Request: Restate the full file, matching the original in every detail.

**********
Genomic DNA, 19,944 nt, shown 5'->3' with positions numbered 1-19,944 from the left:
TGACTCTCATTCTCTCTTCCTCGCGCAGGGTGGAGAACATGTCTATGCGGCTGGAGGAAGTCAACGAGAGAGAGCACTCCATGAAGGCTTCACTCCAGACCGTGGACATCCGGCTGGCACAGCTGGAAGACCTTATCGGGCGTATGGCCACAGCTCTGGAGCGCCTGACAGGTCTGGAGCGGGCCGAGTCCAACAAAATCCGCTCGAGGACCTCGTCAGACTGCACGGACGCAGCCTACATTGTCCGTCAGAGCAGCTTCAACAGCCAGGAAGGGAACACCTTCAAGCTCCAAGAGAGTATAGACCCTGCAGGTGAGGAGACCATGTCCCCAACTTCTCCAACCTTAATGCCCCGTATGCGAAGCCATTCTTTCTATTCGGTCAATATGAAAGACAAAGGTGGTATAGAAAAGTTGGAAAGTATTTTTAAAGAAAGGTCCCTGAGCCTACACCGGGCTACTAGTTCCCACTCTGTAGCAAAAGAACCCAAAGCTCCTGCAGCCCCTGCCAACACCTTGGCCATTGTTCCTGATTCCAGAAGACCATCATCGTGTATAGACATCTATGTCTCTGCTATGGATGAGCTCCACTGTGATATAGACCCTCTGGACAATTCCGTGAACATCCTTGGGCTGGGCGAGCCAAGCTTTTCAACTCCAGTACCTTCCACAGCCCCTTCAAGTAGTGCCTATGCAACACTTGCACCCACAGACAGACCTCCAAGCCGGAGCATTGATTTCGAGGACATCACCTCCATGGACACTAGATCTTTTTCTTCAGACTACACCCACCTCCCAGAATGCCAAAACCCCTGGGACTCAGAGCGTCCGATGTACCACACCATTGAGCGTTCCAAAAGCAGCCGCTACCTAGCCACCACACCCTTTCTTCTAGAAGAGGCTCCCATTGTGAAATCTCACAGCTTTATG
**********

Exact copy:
Genomic DNA, 19,944 nt, shown 5'->3' with positions numbered 1-19,944 from the left:
TGACTCTCATTCTCTCTTCCTCGCGCAGGGTGGAGAACATGTCTATGCGGCTGGAGGAAGTCAACGAGAGAGAGCACTCCATGAAGGCTTCACTCCAGACCGTGGACATCCGGCTGGCACAGCTGGAAGACCTTATCGGGCGTATGGCCACAGCTCTGGAGCGCCTGACAGGTCTGGAGCGGGCCGAGTCCAACAAAATCCGCTCGAGGACCTCGTCAGACTGCACGGACGCAGCCTACATTGTCCGTCAGAGCAGCTTCAACAGCCAGGAAGGGAACACCTTCAAGCTCCAAGAGAGTATAGACCCTGCAGGTGAGGAGACCATGTCCCCAACTTCTCCAACCTTAATGCCCCGTATGCGAAGCCATTCTTTCTATTCGGTCAATATGAAAGACAAAGGTGGTATAGAAAAGTTGGAAAGTATTTTTAAAGAAAGGTCCCTGAGCCTACACCGGGCTACTAGTTCCCACTCTGTAGCAAAAGAACCCAAAGCTCCTGCAGCCCCTGCCAACACCTTGGCCATTGTTCCTGATTCCAGAAGACCATCATCGTGTATAGACATCTATGTCTCTGCTATGGATGAGCTCCACTGTGATATAGACCCTCTGGACAATTCCGTGAACATCCTTGGGCTGGGCGAGCCAAGCTTTTCAACTCCAGTACCTTCCACAGCCCCTTCAAGTAGTGCCTATGCAACACTTGCACCCACAGACAGACCTCCAAGCCGGAGCATTGATTTCGAGGACATCACCTCCATGGACACTAGATCTTTTTCTTCAGACTACACCCACCTCCCAGAATGCCAAAACCCCTGGGACTCAGAGCGTCCGATGTACCACACCATTGAGCGTTCCAAAAGCAGCCGCTACCTAGCCACCACACCCTTTCTTCTAGAAGAGGCTCCCATTGTGAAATCTCACAGCTTTATG